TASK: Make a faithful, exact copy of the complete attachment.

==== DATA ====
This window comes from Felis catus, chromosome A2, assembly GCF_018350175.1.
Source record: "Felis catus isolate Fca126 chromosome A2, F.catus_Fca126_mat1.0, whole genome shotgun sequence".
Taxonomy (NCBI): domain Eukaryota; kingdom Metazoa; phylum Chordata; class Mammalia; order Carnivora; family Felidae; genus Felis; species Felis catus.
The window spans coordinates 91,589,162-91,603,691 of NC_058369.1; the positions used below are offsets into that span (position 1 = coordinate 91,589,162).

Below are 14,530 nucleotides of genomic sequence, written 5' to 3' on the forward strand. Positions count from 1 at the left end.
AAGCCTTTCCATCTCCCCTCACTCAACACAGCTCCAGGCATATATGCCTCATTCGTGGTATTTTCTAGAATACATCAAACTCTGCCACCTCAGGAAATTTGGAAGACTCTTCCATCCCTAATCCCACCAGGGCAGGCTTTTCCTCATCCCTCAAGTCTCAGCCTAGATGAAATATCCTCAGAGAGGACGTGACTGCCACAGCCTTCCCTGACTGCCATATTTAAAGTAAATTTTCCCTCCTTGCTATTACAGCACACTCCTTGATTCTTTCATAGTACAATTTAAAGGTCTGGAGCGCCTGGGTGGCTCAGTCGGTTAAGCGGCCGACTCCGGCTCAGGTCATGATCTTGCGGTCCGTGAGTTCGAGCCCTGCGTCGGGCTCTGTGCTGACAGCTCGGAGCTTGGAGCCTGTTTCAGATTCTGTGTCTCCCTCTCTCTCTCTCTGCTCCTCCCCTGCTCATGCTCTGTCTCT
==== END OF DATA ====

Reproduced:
This window comes from Felis catus, chromosome A2, assembly GCF_018350175.1.
Source record: "Felis catus isolate Fca126 chromosome A2, F.catus_Fca126_mat1.0, whole genome shotgun sequence".
Taxonomy (NCBI): domain Eukaryota; kingdom Metazoa; phylum Chordata; class Mammalia; order Carnivora; family Felidae; genus Felis; species Felis catus.
The window spans coordinates 91,589,162-91,603,691 of NC_058369.1; the positions used below are offsets into that span (position 1 = coordinate 91,589,162).

Below are 14,530 nucleotides of genomic sequence, written 5' to 3' on the forward strand. Positions count from 1 at the left end.
AAGCCTTTCCATCTCCCCTCACTCAACACAGCTCCAGGCATATATGCCTCATTCGTGGTATTTTCTAGAATACATCAAACTCTGCCACCTCAGGAAATTTGGAAGACTCTTCCATCCCTAATCCCACCAGGGCAGGCTTTTCCTCATCCCTCAAGTCTCAGCCTAGATGAAATATCCTCAGAGAGGACGTGACTGCCACAGCCTTCCCTGACTGCCATATTTAAAGTAAATTTTCCCTCCTTGCTATTACAGCACACTCCTTGATTCTTTCATAGTACAATTTAAAGGTCTGGAGCGCCTGGGTGGCTCAGTCGGTTAAGCGGCCGACTCCGGCTCAGGTCATGATCTTGCGGTCCGTGAGTTCGAGCCCTGCGTCGGGCTCTGTGCTGACAGCTCGGAGCTTGGAGCCTGTTTCAGATTCTGTGTCTCCCTCTCTCTCTCTCTGCTCCTCCCCTGCTCATGCTCTGTCTCT